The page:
Moscow Jews Celebrate Purim with Gala in Famous Theater
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Moscow Jews Celebrate Purim with Gala in Famous Theater

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Moscow Jews celebrated Purim with a gala evening of comedy and song in the capital’s Taganka Theater, on the eve of what promised to be another stormy session of the Russian Congress of People’s Deputies.

But few see the latest showdown between President Boris Yeltsin and his archrival, conservative Parliament speaker Ruslan Khasbulatov, as threatening to Russian Jews.

“There is no Haman in the Russian drama,” said Roman Spektor, a top figure in the Vaad, the umbrella body that represents some 200 Jewish communities across Russia. “The political crisis has no Jewish dimension,” he said.

The Purim concert Saturday evening represented in some respects a maturation of Moscow’s Jewish community. It was the first time a Jewish holiday has been marked in one of the capital’s most famous theaters, and it drew hundreds of largely secular Jews, perhaps attracted to the prestige of the venue.

The Taganka Theater gained notoriety for the politically daring productions of its director, Yuri Lubimov, during the Perestroika period.

Lubimov emigrated and settled in Israel a few years ago, but returned last year to renew his leadership of the theater. He now divides his time between Israel and Russia.

The city authorities also recognized the Jewish holiday. Banners declaring “Purim 5753–Svitka (Megillat) Esther!” were hung above several Moscow streets where but a few years ago only Communist slogans were allowed to appear.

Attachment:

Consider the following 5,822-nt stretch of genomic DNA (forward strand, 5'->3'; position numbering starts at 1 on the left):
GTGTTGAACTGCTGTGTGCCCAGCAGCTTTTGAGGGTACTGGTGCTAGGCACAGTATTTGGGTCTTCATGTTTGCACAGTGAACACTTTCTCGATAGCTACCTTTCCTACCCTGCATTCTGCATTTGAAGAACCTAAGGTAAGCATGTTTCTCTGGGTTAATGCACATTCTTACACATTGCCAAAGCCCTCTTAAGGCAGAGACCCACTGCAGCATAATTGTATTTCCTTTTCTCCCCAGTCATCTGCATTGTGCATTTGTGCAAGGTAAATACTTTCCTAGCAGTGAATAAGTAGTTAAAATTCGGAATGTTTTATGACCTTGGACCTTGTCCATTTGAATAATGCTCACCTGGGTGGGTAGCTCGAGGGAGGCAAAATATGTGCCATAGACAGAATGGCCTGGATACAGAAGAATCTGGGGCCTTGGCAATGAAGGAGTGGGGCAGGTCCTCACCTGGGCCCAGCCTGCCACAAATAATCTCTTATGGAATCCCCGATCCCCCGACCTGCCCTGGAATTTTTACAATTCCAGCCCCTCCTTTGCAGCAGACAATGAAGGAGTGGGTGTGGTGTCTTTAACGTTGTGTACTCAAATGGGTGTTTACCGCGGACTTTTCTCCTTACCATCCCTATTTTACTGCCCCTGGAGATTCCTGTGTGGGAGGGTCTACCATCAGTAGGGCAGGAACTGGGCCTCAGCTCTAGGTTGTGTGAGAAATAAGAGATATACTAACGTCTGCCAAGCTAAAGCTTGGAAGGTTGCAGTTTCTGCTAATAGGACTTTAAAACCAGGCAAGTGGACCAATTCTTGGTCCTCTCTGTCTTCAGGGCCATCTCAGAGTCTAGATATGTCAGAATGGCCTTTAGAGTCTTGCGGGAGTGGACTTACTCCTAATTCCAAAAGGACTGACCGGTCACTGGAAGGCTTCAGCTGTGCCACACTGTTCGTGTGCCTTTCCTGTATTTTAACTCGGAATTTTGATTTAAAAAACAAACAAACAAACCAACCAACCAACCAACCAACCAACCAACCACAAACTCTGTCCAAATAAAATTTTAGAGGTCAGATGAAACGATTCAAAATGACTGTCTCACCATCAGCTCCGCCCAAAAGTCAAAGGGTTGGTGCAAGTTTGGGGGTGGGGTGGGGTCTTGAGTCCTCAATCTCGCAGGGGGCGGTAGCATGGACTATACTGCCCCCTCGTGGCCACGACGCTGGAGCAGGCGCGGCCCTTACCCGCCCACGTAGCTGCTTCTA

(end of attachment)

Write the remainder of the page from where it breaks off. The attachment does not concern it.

The largely non-Zionist program also marked a change from past holiday gatherings. The usual Israeli songs were absent. Instead, the program featured some of Russia’s best-known Jewish entertainers, such as comedian Yefim Shefrin and theater director Mark Rozovski, who performed comedy routines centered around the problems of being Jewish in Russia.

Shefrin’s routine, for example, was about the angst of a Jew whose identity card lists him as an ethnic Russian. Another routine, performed by actors from the Shalom Theater, Moscow’s main Jewish theater, lampooned the bygone era of Communist boss Leonid Brezhnev.

In one exchange, a Jew tells another: “The authorities are banning the show at that theater over there.”

“Really?” comes the eager reply. “Is there anything there to ban?”

The Purim celebration evidenced signs of an emerging maturity, but it also underscored the continued dependence of Russian Jews on foreign financing for community activities. The concert itself was organized and financed by the Jewish Agency for Israel.

The local Jewish Agency representative opened the evening with a strongly Zionist appeal, which was received with polite applause but none of the enthusiasm reserved for the comedy acts.

Of the Jewish Agency officials, one Jewish activist complained. “They don’t treat us like people; they treat us like emigration statistics.”

The activist was expressing a widely felt resentment toward the Jewish Agency’s stress on emigration over Jewish community-building.

“But for the moment, we need them,” sighed the activist, adding in heavily Russian-accented Hebrew, “Chag sameach!”

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